Deduct 1 millimeter, 0.04" or a fraction over 1/32" from the measurement obtained. This is the length needed for the shaft. Cut the shaft to this length, then file or grind the flat onto each end as per the instructions supplied with the shaft. The flat is necessary to mate with the 'D' shaped hole in the universal joint 'bone' section. Apply a little Loctite 609 or 638 to the end of the shaft and push into the bone taking care to align the flat section of the shaft with the 'D' hole in the bone.
To fit the shafts to the mechanism, place the bone in the cup at the motor end, then turn the truck so that it is near to 90 degrees to the chassis. Lay the bone alongside the cup in the truck end, rotating the cup so that the spigots on the bone line up with the slot in the cup, then rotate the truck gently back to its normal position. The bone should slide neatly into the cup.
At this stage, it would be a good idea to apply power to the motor and check that the mechanism runs smoothly. The gearbox and motor, along with the LoBoy trucks should have been adequately lubricated prior to delivery, so it should not be necessary to lubricate them further.
Wiring The Chassis
The following two diagrams show the wiring for 2 rail DC operation and overhead power with trolley pole reversing.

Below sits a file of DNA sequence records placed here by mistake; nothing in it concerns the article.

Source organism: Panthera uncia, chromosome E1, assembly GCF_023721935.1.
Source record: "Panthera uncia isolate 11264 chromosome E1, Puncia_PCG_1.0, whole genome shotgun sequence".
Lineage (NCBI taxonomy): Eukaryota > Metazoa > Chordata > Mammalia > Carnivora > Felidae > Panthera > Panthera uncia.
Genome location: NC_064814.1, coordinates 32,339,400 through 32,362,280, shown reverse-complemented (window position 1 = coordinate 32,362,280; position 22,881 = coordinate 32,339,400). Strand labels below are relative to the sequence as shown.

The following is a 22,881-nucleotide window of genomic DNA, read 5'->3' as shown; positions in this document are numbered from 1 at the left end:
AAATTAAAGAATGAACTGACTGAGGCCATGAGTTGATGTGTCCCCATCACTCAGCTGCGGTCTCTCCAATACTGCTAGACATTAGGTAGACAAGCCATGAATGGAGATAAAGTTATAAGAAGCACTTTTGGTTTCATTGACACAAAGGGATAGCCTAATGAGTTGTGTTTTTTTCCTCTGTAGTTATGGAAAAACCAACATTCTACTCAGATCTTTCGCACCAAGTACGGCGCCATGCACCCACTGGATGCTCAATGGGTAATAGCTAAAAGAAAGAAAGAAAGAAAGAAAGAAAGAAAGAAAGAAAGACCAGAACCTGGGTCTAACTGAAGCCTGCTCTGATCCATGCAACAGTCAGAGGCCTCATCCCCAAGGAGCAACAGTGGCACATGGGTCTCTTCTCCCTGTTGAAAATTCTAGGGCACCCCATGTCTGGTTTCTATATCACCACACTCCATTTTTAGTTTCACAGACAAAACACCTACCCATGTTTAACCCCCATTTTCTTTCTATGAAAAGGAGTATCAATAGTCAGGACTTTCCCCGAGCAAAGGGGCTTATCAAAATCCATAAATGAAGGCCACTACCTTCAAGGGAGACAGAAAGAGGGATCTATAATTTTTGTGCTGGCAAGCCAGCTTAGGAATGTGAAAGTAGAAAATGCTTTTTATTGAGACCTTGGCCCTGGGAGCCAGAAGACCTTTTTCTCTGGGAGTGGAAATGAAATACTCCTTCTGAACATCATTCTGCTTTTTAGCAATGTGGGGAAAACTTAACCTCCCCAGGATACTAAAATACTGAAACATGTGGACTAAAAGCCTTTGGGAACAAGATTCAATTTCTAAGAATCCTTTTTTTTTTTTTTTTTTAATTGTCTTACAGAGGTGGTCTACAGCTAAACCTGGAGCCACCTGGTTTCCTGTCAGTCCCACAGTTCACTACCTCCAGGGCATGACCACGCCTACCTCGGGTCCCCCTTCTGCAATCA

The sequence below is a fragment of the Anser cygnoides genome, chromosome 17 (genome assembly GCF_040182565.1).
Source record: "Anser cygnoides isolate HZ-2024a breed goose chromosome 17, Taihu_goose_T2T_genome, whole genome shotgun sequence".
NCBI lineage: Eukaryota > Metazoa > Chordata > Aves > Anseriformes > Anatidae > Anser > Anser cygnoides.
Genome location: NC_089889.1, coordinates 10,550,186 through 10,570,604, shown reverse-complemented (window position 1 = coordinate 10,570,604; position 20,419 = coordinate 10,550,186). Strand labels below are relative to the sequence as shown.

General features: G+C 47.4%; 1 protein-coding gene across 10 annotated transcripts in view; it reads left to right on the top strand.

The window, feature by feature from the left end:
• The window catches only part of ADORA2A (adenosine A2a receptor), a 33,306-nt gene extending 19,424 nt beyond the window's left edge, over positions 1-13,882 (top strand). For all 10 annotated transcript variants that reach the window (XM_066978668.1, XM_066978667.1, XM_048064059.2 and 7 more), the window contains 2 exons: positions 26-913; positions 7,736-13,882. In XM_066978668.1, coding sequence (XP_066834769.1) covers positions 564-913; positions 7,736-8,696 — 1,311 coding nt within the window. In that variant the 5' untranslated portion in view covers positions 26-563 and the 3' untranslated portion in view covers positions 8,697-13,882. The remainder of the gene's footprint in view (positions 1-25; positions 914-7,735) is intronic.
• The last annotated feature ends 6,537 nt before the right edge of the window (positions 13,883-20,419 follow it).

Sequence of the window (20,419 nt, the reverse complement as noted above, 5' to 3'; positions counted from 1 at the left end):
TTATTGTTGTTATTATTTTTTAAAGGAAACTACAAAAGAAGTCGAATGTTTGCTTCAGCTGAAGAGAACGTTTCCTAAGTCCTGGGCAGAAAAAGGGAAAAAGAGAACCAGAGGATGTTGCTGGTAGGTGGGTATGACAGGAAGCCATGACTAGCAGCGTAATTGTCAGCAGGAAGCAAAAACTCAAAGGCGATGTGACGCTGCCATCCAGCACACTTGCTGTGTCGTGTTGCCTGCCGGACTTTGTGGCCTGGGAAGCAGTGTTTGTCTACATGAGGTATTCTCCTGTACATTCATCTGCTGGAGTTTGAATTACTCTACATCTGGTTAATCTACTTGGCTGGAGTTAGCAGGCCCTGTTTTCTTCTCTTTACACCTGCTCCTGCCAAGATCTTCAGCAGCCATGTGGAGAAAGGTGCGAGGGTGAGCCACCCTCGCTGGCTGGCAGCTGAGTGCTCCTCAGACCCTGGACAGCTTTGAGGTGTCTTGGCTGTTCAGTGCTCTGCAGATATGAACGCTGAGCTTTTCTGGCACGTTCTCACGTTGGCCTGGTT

Some comparative photos of the H-1, both before and after re-powering. Before:
Now the astute among you will notice that these are not the same model, and yes, there were two.
But notice that the trucks look much better in their new position than previously. There is virtually no mechanism visible either in the saloon section or underneath the model in the re-powered version. In fact, the motor is a full 3mm below the saloon window line. And both trucks are now powered, not just one.
Viewed from underneath the model, before:
You might notice that the drive shafts appear canted down towards the left hand end. This is because the drive shafts for the HOn3.5 trucks are slightly offset to one side in order to provide optimum clearance.
The maximum angle that the HOn3.5 trucks can rotate is a fraction under 20 degrees, limited by the cardan shaft striking the inner part of the wheel flange. At this angle, and with a truck spacing of 98mm, the model should negotiate curves down to between 5.5" and 6" radius. The HO version can rotate even further.
All up this job took many hours to complete as we were photographing the results as we went, but it is estimated that the whole job could be completed in about 4 hours of continuous work.
Good luck, and please send photographs of your completed models.